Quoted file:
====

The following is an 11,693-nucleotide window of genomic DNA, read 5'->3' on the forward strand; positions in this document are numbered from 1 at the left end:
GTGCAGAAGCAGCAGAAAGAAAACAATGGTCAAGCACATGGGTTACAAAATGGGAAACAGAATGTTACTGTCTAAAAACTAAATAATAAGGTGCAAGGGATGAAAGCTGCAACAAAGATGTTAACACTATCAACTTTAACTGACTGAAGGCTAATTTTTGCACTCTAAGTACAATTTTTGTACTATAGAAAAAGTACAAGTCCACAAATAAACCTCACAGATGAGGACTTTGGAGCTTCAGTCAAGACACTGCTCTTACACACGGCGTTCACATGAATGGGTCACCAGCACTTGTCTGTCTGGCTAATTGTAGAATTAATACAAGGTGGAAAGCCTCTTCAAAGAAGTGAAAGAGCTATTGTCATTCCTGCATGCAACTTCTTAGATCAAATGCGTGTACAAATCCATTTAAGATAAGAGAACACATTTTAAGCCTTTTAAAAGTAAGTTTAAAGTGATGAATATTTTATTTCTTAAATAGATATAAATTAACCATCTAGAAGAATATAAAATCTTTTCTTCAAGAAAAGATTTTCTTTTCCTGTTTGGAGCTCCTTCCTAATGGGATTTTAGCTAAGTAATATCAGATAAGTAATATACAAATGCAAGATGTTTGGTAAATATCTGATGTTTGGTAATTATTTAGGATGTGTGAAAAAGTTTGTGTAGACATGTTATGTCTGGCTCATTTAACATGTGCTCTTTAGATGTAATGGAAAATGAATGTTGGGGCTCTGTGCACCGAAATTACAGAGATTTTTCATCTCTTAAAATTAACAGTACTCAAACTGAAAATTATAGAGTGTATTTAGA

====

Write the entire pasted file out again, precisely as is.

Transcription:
The following is an 11,693-nucleotide window of genomic DNA, read 5'->3' on the forward strand; positions in this document are numbered from 1 at the left end:
GTGCAGAAGCAGCAGAAAGAAAACAATGGTCAAGCACATGGGTTACAAAATGGGAAACAGAATGTTACTGTCTAAAAACTAAATAATAAGGTGCAAGGGATGAAAGCTGCAACAAAGATGTTAACACTATCAACTTTAACTGACTGAAGGCTAATTTTTGCACTCTAAGTACAATTTTTGTACTATAGAAAAAGTACAAGTCCACAAATAAACCTCACAGATGAGGACTTTGGAGCTTCAGTCAAGACACTGCTCTTACACACGGCGTTCACATGAATGGGTCACCAGCACTTGTCTGTCTGGCTAATTGTAGAATTAATACAAGGTGGAAAGCCTCTTCAAAGAAGTGAAAGAGCTATTGTCATTCCTGCATGCAACTTCTTAGATCAAATGCGTGTACAAATCCATTTAAGATAAGAGAACACATTTTAAGCCTTTTAAAAGTAAGTTTAAAGTGATGAATATTTTATTTCTTAAATAGATATAAATTAACCATCTAGAAGAATATAAAATCTTTTCTTCAAGAAAAGATTTTCTTTTCCTGTTTGGAGCTCCTTCCTAATGGGATTTTAGCTAAGTAATATCAGATAAGTAATATACAAATGCAAGATGTTTGGTAAATATCTGATGTTTGGTAATTATTTAGGATGTGTGAAAAAGTTTGTGTAGACATGTTATGTCTGGCTCATTTAACATGTGCTCTTTAGATGTAATGGAAAATGAATGTTGGGGCTCTGTGCACCGAAATTACAGAGATTTTTCATCTCTTAAAATTAACAGTACTCAAACTGAAAATTATAGAGTGTATTTAGA